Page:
Currently, we’ve released fact sheets on asparagus, rhubarb and starting seeds. Each week we’ll feature a new product or theme. We are also pushing this information out to a variety of venues, including Eastern Market in Wayne County where we will have a kiosk with the fact sheets available.

“The goal for Eastern Market is to have a team of individuals on hand at farmers markets to be sharing those weekly fact sheets but also nonfood fact sheets that are about lawn care, fertilizing, and caring for your bedding plants,” said Kathe.

Some of the key people involved in the project include Hal Hudson and Mary Wilson of the Agriculture and Agribusiness Institute; Eileen Haraminac, Jeannie Nichols and Beth Waitrovich of the Health and Nutrition Institute; and Kathe Hale and Terry McLean of the Greening Michigan Institute.

County offices can order copies of Michigan Fresh fact sheets through the MSU Extension bookstore.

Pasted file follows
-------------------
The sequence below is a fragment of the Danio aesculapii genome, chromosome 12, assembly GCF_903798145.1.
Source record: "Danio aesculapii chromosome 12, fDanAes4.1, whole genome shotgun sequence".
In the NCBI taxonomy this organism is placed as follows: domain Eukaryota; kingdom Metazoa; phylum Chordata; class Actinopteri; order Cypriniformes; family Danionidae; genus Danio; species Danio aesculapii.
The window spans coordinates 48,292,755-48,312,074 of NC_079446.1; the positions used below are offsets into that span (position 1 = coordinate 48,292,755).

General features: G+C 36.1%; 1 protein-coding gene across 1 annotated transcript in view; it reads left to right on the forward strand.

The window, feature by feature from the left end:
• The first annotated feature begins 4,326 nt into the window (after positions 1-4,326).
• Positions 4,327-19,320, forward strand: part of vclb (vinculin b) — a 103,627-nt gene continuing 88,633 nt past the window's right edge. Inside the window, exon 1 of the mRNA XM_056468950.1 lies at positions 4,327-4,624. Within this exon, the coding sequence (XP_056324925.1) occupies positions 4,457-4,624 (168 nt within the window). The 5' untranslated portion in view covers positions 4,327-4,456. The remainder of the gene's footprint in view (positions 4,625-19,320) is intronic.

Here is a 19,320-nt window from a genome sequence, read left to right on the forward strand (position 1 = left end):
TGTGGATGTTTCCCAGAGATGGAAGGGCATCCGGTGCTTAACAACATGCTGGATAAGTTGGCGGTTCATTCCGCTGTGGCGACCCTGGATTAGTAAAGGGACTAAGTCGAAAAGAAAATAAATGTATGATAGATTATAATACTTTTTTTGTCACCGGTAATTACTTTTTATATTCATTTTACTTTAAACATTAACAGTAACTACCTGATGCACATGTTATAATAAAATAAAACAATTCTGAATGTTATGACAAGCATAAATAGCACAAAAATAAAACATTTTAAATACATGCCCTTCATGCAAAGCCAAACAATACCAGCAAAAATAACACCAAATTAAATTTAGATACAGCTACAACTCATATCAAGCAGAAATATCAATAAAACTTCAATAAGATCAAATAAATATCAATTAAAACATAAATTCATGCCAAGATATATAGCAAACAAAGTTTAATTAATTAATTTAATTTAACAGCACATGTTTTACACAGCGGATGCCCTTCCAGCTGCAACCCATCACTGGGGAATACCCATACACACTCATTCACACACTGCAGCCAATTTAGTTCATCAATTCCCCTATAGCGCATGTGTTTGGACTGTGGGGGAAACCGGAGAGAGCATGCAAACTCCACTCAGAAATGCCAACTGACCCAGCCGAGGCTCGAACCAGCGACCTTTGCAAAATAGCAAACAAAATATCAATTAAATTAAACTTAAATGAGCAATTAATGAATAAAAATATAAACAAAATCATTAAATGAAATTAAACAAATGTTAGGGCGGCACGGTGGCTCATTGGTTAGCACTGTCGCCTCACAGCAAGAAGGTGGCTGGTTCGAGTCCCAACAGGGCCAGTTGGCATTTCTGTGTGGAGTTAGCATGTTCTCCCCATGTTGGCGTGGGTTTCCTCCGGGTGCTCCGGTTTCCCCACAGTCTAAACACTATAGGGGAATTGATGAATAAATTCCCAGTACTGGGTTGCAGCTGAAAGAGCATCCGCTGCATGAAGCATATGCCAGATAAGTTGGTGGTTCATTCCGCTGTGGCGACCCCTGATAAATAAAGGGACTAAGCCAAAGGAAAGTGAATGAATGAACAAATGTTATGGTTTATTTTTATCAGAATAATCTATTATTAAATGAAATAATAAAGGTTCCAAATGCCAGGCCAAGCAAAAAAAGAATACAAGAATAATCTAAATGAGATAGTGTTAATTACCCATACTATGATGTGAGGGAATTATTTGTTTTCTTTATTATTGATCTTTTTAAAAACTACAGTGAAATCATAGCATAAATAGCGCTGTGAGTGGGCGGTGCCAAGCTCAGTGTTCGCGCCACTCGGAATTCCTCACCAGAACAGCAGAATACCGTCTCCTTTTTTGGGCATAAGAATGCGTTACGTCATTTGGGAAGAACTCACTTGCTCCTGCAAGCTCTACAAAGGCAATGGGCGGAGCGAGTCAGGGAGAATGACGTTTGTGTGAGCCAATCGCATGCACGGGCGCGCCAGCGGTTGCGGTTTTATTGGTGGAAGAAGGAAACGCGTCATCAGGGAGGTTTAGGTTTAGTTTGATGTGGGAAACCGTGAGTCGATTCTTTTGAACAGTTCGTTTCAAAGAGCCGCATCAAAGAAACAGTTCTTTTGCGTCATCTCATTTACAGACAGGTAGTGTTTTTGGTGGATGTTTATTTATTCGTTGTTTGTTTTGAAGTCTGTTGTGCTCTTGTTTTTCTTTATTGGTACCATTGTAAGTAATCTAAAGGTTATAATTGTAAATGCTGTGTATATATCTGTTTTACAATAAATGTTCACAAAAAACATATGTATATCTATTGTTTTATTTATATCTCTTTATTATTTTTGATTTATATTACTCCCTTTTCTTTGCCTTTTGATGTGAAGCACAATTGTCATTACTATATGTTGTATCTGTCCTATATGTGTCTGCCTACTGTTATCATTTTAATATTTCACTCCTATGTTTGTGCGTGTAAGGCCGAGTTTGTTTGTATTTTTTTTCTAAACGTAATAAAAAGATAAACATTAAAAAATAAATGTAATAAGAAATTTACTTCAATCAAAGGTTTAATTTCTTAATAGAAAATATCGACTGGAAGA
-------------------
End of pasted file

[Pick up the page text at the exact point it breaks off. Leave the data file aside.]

Find fact sheets in PDF format on the Michigan Fresh Web page at msue.anr.msu.edu/programs/mi_fresh.

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Macomb County “farm to fork” conference exceeds expectations

“We hit this one out of the ballpark!”

 Those were Michigan State University Extension educator Kathe Hale’s words describing the first “All About Food: From FARM to FORK” conference hosted by the Macomb Food Systems Collaborative Feb. 8. Kathe, who organized the event, believes the overflow crowd at the Macomb Intermediate School District exceeded expectations.

 Topics at the conference ranged from hunger in Macomb County to the benefits of bridge card access at local farmers markets. Mike Hamm, MSU professor, gave the keynote address.

Kathe hopes the conference inspires residents and attendees to play roles in the Macomb Food Systems Collaborative as it tackles its next goal of increasing farmers market access to food stamp recipients.

 Read more in this Macomb Daily article.

 Also read more about the conference and the Macomb Food Systems Collaborative in this MSU Extension News article.

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Michigan State eXtension shines nationally